Contract signings to purchase previously owned US homes unexpectedly fell for a second month in November, offering yet another sign that the housing market is struggling.
The index of pending home sales decreased 0.7 percent, according to data by the National Association of Realtors in Washington.
The gauge slumped 7.7 percent from a year earlier on an unadjusted basis, following a downwardly revised 4.7 percent drop in October.
The weaker results underscore the challenges as elevated prices and higher mortgage rates keep many Americans on the sidelines of the housing market. Economists consider pending-home sales a leading indicator because they track contract signings; purchases of existing homes are tabulated when deals close, typically a month or two later. The monthly reading fell below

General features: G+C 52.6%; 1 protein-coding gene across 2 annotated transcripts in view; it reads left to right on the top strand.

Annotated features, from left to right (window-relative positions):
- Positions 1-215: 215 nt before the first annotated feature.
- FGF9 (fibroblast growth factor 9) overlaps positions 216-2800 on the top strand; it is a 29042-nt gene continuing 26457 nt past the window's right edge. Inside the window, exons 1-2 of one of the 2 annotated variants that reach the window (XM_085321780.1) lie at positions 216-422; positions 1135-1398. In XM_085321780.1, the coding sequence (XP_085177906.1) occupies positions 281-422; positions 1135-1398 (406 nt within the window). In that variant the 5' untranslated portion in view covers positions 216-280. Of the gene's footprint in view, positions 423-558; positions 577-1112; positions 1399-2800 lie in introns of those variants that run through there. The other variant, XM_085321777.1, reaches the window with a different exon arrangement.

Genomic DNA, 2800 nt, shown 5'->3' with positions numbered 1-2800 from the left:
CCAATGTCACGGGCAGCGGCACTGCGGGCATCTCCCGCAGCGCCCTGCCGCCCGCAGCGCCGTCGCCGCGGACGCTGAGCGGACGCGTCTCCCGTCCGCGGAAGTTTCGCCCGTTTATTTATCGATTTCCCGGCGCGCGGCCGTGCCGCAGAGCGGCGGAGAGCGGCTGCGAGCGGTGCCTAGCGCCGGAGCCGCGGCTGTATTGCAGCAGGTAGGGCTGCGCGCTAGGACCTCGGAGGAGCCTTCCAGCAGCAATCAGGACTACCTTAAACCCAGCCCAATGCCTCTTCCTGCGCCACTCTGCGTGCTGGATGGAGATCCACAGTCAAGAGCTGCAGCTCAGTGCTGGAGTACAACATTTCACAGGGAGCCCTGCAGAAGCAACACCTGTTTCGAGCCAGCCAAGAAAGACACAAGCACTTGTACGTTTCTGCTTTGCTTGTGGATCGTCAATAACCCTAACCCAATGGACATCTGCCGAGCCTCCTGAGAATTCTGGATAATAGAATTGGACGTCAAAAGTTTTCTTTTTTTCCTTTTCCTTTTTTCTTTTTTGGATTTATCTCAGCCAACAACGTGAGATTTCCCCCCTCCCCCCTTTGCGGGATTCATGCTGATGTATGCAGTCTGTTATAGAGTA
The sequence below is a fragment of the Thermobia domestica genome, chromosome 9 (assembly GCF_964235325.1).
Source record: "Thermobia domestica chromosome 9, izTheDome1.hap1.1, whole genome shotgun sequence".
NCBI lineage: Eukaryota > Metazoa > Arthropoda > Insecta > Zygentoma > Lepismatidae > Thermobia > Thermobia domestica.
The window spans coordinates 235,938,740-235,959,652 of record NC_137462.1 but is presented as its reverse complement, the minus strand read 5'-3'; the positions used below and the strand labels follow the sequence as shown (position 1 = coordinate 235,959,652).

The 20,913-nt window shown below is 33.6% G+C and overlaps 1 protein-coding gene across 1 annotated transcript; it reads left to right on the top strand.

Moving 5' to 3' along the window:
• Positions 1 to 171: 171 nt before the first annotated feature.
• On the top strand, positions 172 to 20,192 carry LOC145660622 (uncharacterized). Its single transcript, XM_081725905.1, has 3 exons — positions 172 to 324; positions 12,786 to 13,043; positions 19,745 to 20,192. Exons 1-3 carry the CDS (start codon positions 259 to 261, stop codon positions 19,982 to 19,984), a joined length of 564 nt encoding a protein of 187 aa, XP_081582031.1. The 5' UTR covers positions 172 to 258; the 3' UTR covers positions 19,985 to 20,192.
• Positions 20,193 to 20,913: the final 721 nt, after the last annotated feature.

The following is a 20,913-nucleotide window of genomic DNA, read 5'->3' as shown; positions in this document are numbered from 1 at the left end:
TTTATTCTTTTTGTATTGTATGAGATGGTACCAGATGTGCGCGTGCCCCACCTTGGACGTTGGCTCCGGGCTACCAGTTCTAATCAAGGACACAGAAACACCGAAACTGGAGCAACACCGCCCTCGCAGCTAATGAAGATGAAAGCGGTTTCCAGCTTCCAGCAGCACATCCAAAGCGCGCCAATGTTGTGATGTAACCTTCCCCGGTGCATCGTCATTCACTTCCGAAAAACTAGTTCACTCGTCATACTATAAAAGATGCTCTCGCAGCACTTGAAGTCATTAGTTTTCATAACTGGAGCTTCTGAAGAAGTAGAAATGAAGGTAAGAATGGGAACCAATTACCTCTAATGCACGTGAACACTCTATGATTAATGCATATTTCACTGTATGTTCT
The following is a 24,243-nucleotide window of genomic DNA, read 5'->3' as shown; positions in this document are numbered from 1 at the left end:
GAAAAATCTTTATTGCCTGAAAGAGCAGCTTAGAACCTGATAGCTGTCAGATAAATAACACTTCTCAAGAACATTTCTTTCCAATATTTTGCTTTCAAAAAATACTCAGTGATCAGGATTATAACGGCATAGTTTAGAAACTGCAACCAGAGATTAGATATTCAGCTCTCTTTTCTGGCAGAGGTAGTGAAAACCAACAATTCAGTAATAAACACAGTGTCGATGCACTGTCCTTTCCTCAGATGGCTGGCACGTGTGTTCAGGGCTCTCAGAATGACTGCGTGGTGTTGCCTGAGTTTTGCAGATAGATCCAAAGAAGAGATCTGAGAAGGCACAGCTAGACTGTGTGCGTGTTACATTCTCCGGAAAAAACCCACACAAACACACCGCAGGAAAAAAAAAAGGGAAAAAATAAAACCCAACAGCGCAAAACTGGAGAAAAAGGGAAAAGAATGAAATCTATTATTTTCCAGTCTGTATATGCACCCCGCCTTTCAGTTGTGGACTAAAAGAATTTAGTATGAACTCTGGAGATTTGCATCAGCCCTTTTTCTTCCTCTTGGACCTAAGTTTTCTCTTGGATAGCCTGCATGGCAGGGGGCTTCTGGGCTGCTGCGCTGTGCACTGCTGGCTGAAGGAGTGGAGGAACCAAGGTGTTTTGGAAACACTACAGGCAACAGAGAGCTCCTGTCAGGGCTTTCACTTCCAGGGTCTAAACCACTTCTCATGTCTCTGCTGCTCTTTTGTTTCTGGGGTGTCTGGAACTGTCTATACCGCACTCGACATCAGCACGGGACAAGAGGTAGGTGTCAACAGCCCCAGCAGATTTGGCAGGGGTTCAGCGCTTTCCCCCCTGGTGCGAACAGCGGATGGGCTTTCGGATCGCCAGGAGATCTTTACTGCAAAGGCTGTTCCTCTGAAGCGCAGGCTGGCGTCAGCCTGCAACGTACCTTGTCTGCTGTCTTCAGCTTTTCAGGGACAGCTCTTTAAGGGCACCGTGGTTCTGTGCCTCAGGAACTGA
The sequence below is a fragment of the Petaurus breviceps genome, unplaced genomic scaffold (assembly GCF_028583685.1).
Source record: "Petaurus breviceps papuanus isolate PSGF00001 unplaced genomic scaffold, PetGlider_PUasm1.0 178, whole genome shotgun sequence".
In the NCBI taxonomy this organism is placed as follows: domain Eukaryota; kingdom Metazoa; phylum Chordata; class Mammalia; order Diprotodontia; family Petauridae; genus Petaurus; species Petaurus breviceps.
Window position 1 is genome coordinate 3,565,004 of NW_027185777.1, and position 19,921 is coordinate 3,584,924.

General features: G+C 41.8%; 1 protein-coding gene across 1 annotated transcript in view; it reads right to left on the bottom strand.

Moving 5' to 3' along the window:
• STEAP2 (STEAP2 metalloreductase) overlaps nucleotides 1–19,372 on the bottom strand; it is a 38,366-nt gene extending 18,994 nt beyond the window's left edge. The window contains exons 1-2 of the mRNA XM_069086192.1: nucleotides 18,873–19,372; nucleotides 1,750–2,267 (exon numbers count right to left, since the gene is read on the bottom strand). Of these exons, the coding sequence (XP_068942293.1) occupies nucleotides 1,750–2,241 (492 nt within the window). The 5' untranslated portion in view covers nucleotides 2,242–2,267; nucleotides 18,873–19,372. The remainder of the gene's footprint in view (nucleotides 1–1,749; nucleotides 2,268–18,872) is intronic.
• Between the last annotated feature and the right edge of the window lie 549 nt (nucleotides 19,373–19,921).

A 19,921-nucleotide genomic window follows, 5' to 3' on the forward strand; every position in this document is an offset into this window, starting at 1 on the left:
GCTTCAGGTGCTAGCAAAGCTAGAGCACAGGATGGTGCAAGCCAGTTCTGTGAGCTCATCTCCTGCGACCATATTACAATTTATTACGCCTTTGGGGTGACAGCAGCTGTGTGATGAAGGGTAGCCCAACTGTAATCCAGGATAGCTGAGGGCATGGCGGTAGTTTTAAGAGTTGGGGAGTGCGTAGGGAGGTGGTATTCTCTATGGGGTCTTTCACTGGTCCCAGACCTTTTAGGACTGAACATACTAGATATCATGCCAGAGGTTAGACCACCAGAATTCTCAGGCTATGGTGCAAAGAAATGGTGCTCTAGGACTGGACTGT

all but one estimate in Bloomberg’s survey of economists, which had called for a 1 percent increase from the prior month. October’s monthly reading was unrevised from a 2.6 percent decline versus prior month.
Pending home sales fell in the Midwest and South, which both dropped more than 2 percent from the prior month, while the Northeast and West saw increases. While the report doesn’t signal a dramatic collapse in housing, the recovery may have trouble gaining traction. Previously released NAR data showed purchases of previously owned houses rose for a second straight month and exceeded forecasts in November. The latest report on new home sales from the Census Bureau and Department of Housing and Urban Development showed a slump in October to the weakest pace since March 2016. The November report that had been scheduled for release this week was postponed because of the US government shutdown and hasn’t been rescheduled.